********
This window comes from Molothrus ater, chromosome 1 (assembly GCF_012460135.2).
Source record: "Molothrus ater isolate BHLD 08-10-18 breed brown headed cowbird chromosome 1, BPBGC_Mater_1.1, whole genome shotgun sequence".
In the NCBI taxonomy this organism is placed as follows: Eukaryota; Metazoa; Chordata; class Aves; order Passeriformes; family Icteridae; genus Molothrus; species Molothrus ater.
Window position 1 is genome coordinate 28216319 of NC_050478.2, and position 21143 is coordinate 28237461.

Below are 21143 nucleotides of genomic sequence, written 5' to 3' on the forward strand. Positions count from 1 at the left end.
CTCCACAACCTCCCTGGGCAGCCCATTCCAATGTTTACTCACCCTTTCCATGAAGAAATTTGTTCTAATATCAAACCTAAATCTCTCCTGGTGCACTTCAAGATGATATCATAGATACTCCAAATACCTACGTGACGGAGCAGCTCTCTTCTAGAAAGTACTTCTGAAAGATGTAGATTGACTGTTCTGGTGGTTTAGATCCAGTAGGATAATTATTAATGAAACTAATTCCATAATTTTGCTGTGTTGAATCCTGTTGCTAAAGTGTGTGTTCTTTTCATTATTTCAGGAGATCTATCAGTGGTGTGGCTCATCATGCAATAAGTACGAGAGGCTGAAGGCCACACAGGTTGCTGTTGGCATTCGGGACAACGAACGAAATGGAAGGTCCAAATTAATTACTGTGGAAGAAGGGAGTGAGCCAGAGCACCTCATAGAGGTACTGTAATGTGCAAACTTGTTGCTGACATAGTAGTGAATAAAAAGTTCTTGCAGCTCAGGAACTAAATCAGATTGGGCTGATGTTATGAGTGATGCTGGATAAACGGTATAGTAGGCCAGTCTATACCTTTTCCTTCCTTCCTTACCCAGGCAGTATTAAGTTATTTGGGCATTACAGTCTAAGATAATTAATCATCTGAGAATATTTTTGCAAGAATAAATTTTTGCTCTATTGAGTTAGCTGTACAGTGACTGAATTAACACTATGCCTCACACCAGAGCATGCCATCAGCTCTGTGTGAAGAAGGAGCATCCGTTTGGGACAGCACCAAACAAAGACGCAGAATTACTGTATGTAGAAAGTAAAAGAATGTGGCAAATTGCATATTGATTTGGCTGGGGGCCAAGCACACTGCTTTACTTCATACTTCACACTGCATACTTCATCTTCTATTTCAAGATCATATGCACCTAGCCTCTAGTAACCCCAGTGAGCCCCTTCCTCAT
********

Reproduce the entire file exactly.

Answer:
This window comes from Molothrus ater, chromosome 1 (assembly GCF_012460135.2).
Source record: "Molothrus ater isolate BHLD 08-10-18 breed brown headed cowbird chromosome 1, BPBGC_Mater_1.1, whole genome shotgun sequence".
In the NCBI taxonomy this organism is placed as follows: Eukaryota; Metazoa; Chordata; class Aves; order Passeriformes; family Icteridae; genus Molothrus; species Molothrus ater.
Window position 1 is genome coordinate 28216319 of NC_050478.2, and position 21143 is coordinate 28237461.

Below are 21143 nucleotides of genomic sequence, written 5' to 3' on the forward strand. Positions count from 1 at the left end.
CTCCACAACCTCCCTGGGCAGCCCATTCCAATGTTTACTCACCCTTTCCATGAAGAAATTTGTTCTAATATCAAACCTAAATCTCTCCTGGTGCACTTCAAGATGATATCATAGATACTCCAAATACCTACGTGACGGAGCAGCTCTCTTCTAGAAAGTACTTCTGAAAGATGTAGATTGACTGTTCTGGTGGTTTAGATCCAGTAGGATAATTATTAATGAAACTAATTCCATAATTTTGCTGTGTTGAATCCTGTTGCTAAAGTGTGTGTTCTTTTCATTATTTCAGGAGATCTATCAGTGGTGTGGCTCATCATGCAATAAGTACGAGAGGCTGAAGGCCACACAGGTTGCTGTTGGCATTCGGGACAACGAACGAAATGGAAGGTCCAAATTAATTACTGTGGAAGAAGGGAGTGAGCCAGAGCACCTCATAGAGGTACTGTAATGTGCAAACTTGTTGCTGACATAGTAGTGAATAAAAAGTTCTTGCAGCTCAGGAACTAAATCAGATTGGGCTGATGTTATGAGTGATGCTGGATAAACGGTATAGTAGGCCAGTCTATACCTTTTCCTTCCTTCCTTACCCAGGCAGTATTAAGTTATTTGGGCATTACAGTCTAAGATAATTAATCATCTGAGAATATTTTTGCAAGAATAAATTTTTGCTCTATTGAGTTAGCTGTACAGTGACTGAATTAACACTATGCCTCACACCAGAGCATGCCATCAGCTCTGTGTGAAGAAGGAGCATCCGTTTGGGACAGCACCAAACAAAGACGCAGAATTACTGTATGTAGAAAGTAAAAGAATGTGGCAAATTGCATATTGATTTGGCTGGGGGCCAAGCACACTGCTTTACTTCATACTTCACACTGCATACTTCATCTTCTATTTCAAGATCATATGCACCTAGCCTCTAGTAACCCCAGTGAGCCCCTTCCTCAT